Arab League refuses recognizing Israel as 'Jewish state'
The Arab League has supported Palestinian President Mahmoud Abbas's refusal to recognize Israel as a ‘Jewish state,’ the latest setback in a two-state solution.
The statement underscores the seemingly impassable chasm that has prevented a diplomatic solution to the decades-old Israeli-Palestinian conflict.
"The council of the Arab League confirms its support for the Palestinian leadership in its effort to end the Israeli occupation over Palestinian lands, and emphasizes its rejection of recognizing Israel as a 'Jewish state'," Arab foreign ministers said in a statement in Cairo on Sunday.
The Palestinians seek the recognition of statehood in the West Bank, Gaza Strip, with the capital situated in east Jerusalem. The United States, Israel’s powerful ally, supports the concept, which has been rejected by Netanyahu.
The seven-page Arab resolution on the Israeli-Palestinian crisis said it rejects “the demand by Israel and some international parties to identify Israel as a Jewish state, which aims to annul the right of return and compensation for Palestinian refugees.”
Arab League chief, Nabil Elaraby, urged Arab countries to take a “firm stand” against the Israeli conditions.
“This is a deviation from the international resolutions agreed upon as a basis for the Palestinian-Israeli negotiations, which requires a firm Arab stand to … reevaluate the negotiation track as a whole, and to strongly express definite Arab rejection of this serious turn,” he told the opening session of the meeting.
Netanyahu, however, appears more determined than ever to stick to his guns on the issue.
"In recognizing the Jewish state you [Palestinians] would finally make clear that you are truly prepared to end the conflict," Netanyahu said in a speech to AIPAC, the powerful pro-Israeli lobby in Washington on Tuesday.
"So recognize the Jewish state, no excuses, no delays. It is time," he said.
The Palestinians argue that Benjamin Netanyahu has been the first Israeli leader to make recognition of Israel as a Jewish state a condition for granting the Palestinian people their own state.
The Palestinian Authority says that recognizing Israel as a “Jewish State” would de jure declare the Palestinians living in Palestine as illegitimate, possibly exposing them to discrimination. It would also effectively eliminate any ‘right of return’ for the millions of Palestinians who were forced from their homes after Israel was granted state status by the United Nations in 1948.
The UN estimates the number of Palestinian refugees and their descendants at 4.98 million - over half Israel's present population of some 8.1 million people.
Abbas has said that the Palestine Liberation Organization (PLO) already recognized the state of Israel in 1993.
"We recognized Israel in mutual recognition in the Oslo agreement - why do they now ask us to recognize the Jewishness of the state?" he asked.
"Why didn't they present this demand to Jordan or Egypt when they signed a peace agreement with them?" Abbas added.
In a speech last month, Abbas also sought to calm Israel’s fear of millions of Palestinians flooding its borders in the event of a peace agreement, saying: "We do not seek either to flood Israel with millions [of refugees] or to change its social composition."
Meanwhile, the clock is ticking on US Secretary of State John Kerry’s April-29 deadline for reaching a “framework agreement” between the two sides.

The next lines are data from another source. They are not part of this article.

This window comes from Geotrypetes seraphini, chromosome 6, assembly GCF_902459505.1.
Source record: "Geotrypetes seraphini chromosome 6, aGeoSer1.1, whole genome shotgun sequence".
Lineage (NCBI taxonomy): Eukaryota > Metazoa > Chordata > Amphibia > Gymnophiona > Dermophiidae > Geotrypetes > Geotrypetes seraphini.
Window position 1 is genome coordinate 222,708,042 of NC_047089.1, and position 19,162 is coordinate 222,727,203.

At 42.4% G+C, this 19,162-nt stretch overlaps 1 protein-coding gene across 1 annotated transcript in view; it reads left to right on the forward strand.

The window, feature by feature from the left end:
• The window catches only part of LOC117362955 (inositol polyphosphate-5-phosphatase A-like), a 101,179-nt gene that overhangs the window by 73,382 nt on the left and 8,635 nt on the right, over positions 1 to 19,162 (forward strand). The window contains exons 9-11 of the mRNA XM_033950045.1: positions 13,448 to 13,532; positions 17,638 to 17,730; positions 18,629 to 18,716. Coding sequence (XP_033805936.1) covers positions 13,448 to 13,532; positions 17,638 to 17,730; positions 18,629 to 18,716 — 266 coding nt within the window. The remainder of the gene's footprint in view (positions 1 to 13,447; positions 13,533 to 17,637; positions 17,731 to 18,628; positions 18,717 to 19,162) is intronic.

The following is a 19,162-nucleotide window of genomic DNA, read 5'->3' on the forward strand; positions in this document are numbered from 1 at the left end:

Washington, despite its strong commitment to Israel, seems to be losing patience with Netanyahu.
Ahead of the Israeli leader’s meeting last week in Washington, US President Obama warned that the United States may not be able to protect Israel if a two-state solution with the Palestinians fails.
If Netanyahu “does not believe that a peace deal with the Palestinians is the right thing to do for Israel, then he needs to articulate an alternative approach,” Obama told Bloomberg in an interview. “There comes a point where you can’t manage this anymore, and then you start having to make very difficult choices.”
There remain a number of other thorny issues hindering the negotiation process, including the ongoing construction of Jewish settlements in the occupied West Bank.
“New construction in the West Bank skyrocketed in 2013 compared to 2012, new Israeli data revealed on Monday,” according to The Times of Israel. “The Central Bureau of Statistics reported an increase of 123 percent in construction of new homes in the West Bank in 2013 compared to 2012, a ratio dramatically higher than in the other six districts examined.”
Another burning issue that has aggravated the negotiation process is the Palestinian-led movement to boycott, divest from and sanction (BDS) Israel over its ongoing settlement development in the occupied territories.
The European Union, for example, Israel's top trading partner, has dramatically reduced its import of fruits and vegetables grown on land that Israel has occupied since 1967. Last year, Israeli farmers in the Jordan Valley lost an estimated $29 million, or 14 percent of revenue.
At the same time, members of the American Studies Association voted in December to support the Association’s participation in a controversial boycott of Israeli academic institutions.
The Israeli leader harshly criticized such efforts.
"The BDS movement is not about legitimate criticism, it's about making Israel illegitimate," Netanyahu said. "That movement will fail."
Finally, the Palestinians envision East Jerusalem as the future capital of their new state. However, Netanyahu in January told Israeli television that “Jerusalem will not be divided so long as I’m prime minister.”
Abbas is scheduled to meet with Obama in Washington on March 17, as part of ongoing US efforts to reach an agreement between the two sides.